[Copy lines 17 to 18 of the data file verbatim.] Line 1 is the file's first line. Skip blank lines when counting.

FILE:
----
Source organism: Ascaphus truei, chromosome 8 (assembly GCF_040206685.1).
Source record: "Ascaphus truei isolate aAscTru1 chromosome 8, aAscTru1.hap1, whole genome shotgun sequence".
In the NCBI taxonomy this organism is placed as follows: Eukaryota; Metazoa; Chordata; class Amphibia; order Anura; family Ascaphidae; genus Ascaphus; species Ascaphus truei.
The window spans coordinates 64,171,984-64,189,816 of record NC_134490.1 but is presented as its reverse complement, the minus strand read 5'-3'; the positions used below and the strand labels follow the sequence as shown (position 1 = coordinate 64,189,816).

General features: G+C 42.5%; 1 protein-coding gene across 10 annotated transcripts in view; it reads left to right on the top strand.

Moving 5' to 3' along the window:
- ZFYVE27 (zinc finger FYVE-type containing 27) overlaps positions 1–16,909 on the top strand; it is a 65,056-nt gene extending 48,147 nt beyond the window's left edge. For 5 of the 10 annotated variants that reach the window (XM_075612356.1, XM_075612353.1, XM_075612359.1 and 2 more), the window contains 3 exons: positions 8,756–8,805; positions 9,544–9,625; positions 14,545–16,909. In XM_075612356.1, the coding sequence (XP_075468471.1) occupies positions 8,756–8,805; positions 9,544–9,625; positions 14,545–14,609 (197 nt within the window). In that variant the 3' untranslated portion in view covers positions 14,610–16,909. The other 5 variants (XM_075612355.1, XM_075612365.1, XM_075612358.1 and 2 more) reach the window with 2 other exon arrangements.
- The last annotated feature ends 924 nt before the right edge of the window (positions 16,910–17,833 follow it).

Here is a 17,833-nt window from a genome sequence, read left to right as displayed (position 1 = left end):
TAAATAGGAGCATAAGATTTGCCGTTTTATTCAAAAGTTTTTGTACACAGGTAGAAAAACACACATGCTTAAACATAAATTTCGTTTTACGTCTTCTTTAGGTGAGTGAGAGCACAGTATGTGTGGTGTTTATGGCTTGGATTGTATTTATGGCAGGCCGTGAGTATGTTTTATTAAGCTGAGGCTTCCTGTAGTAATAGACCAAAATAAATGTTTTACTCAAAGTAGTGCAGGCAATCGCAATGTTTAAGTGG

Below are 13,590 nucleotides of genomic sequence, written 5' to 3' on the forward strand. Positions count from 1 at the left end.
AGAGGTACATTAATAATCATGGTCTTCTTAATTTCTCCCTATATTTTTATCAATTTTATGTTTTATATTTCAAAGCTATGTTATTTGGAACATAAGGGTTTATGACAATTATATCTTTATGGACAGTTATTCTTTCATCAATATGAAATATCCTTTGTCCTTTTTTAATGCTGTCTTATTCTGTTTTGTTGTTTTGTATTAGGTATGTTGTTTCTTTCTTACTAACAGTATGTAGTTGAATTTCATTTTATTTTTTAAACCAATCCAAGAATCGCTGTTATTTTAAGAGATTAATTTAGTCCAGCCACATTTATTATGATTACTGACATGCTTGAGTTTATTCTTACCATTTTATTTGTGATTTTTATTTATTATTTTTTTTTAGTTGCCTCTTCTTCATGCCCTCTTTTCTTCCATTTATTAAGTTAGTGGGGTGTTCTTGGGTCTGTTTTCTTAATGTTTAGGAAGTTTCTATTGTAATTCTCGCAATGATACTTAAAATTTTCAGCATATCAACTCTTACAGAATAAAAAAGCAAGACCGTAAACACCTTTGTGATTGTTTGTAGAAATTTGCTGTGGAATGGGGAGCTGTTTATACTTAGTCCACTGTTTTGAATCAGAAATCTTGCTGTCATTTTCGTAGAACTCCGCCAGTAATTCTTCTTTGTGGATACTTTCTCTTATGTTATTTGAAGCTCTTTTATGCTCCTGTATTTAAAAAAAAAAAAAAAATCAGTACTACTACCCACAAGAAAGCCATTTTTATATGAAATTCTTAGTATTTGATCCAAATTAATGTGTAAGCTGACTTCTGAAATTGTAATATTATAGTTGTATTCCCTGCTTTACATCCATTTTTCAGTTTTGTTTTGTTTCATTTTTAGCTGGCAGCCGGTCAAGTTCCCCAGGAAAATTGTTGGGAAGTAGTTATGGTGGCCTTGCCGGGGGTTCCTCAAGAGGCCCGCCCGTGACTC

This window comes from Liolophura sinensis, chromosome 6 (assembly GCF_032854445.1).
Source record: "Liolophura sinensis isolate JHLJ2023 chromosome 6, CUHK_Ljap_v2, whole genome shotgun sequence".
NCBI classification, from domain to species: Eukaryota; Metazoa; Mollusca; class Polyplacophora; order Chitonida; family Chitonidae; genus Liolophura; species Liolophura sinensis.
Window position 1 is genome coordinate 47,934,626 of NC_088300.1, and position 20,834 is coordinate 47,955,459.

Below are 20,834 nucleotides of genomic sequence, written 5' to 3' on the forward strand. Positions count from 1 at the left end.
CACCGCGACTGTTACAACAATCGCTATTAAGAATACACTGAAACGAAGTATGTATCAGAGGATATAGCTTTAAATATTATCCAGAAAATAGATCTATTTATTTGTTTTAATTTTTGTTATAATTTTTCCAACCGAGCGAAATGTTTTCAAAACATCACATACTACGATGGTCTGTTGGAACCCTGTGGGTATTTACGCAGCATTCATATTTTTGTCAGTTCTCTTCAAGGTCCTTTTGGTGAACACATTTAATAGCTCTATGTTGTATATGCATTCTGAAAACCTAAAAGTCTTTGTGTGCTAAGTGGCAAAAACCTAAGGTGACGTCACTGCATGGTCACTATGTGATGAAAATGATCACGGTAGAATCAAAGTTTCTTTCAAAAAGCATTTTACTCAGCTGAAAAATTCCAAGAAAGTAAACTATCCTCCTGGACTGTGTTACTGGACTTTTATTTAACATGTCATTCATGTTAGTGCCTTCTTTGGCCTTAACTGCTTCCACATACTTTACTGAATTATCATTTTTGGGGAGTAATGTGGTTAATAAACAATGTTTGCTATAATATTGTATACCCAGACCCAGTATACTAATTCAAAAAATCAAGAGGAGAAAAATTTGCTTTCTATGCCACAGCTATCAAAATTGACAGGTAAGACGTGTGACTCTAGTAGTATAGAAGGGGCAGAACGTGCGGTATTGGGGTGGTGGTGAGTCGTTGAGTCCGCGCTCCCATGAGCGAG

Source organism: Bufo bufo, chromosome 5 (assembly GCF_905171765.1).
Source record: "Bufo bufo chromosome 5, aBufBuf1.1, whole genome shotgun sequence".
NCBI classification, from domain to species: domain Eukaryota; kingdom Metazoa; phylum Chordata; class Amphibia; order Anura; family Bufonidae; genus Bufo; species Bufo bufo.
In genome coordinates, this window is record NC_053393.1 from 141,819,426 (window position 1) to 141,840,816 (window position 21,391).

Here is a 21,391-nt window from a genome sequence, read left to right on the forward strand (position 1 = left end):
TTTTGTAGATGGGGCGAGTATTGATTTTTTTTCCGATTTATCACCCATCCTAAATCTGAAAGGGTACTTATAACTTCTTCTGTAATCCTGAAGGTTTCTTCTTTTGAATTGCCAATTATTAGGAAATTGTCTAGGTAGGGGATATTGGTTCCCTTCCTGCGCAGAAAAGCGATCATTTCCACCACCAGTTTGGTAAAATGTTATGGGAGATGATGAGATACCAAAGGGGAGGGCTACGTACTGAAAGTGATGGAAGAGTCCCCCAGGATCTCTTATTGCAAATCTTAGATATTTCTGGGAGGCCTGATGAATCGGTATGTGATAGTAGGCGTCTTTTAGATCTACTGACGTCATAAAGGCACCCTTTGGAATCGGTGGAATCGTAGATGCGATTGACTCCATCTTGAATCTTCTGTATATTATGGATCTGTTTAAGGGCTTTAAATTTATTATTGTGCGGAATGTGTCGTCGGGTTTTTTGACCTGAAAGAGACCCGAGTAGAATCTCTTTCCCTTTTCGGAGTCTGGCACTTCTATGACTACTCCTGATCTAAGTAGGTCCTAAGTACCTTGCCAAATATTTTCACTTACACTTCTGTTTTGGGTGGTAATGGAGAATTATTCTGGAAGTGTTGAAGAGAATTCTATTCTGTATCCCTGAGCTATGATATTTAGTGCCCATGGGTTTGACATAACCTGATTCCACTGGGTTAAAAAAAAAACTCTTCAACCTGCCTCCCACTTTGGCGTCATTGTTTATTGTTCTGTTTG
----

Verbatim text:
Below are 20,834 nucleotides of genomic sequence, written 5' to 3' on the forward strand. Positions count from 1 at the left end.
CACCGCGACTGTTACAACAATCGCTATTAAGAATACACTGAAACGAAGTATGTATCAGAGGATATAGCTTTAAATATTATCCAGAAAATAGATCTATTTATTTGTTTTAATTTTTGTTATAATTTTTCCAACCGAGCGAAATGTTTTCAAAACATCACATACTACGATGGTCTGTTGGAACCCTGTGGGTATTTACGCAGCATTCATATTTTTGTCAGTTCTCTTCAAGGTCCTTTTGGTGAACACATTTAATAGCTCTATGTTGTATATGCATTCTGAAAACCTAAAAGTCTTTGTGTGCTAAGTGGCAAAAACCTAAGGTGACGTCACTGCATGGTCACTATGTGATGAAAATGATCACGGTAGAATCAAAGTTTCTTTCAAAAAGCATTTTACTCAGCTGAAAAATTCCAAGAAAGTAAACTATCCTCCTGGACTGTGTTACTGGACTTTTATTTAACATGTCATTCATGTTAGTGCCTTCTTTGGCCTTAACTGCTTCCACATACTTTACTGAATTATCATTTTTGGGGAGTAATGTGGTTAATAAACAATGTTTGCTATAATATTGTATACCCAGACCCAGTATACTAATTCAAAAAATCAAGAGGAGAAAAATTTGCTTTCTATGCCACAGCTATCAAAATTGACAGGTAAGACGTGTGACTCTAGTAGTATAGAAGGGGCAGAACGTGCGGTATTGGGGTGGTGGTGAGTCGTTGAGTCCGCGCTCCCATGAGCGAG